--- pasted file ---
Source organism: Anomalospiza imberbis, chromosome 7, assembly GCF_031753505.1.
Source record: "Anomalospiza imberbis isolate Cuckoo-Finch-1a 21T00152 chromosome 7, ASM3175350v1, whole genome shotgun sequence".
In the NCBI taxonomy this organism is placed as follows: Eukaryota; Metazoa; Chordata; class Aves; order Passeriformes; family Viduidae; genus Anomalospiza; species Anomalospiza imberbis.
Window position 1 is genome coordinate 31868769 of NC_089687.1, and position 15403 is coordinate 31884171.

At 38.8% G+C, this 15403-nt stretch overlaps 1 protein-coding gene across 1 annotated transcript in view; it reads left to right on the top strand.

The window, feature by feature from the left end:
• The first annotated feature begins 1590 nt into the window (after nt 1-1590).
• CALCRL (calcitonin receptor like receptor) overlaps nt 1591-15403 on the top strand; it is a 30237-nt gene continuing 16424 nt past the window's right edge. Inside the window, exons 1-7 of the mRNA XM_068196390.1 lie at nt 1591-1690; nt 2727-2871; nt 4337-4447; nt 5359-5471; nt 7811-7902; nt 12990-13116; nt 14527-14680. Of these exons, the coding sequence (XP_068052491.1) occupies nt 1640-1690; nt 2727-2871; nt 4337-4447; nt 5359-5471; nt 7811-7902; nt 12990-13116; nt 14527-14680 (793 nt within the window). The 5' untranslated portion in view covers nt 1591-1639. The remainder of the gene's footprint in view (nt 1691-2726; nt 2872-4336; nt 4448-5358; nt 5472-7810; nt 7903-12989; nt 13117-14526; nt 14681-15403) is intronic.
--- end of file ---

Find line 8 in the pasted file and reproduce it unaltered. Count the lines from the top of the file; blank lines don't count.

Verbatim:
• CALCRL (calcitonin receptor like receptor) overlaps nt 1591-15403 on the top strand; it is a 30237-nt gene continuing 16424 nt past the window's right edge. Inside the window, exons 1-7 of the mRNA XM_068196390.1 lie at nt 1591-1690; nt 2727-2871; nt 4337-4447; nt 5359-5471; nt 7811-7902; nt 12990-13116; nt 14527-14680. Of these exons, the coding sequence (XP_068052491.1) occupies nt 1640-1690; nt 2727-2871; nt 4337-4447; nt 5359-5471; nt 7811-7902; nt 12990-13116; nt 14527-14680 (793 nt within the window). The 5' untranslated portion in view covers nt 1591-1639. The remainder of the gene's footprint in view (nt 1691-2726; nt 2872-4336; nt 4448-5358; nt 5472-7810; nt 7903-12989; nt 13117-14526; nt 14681-15403) is intronic.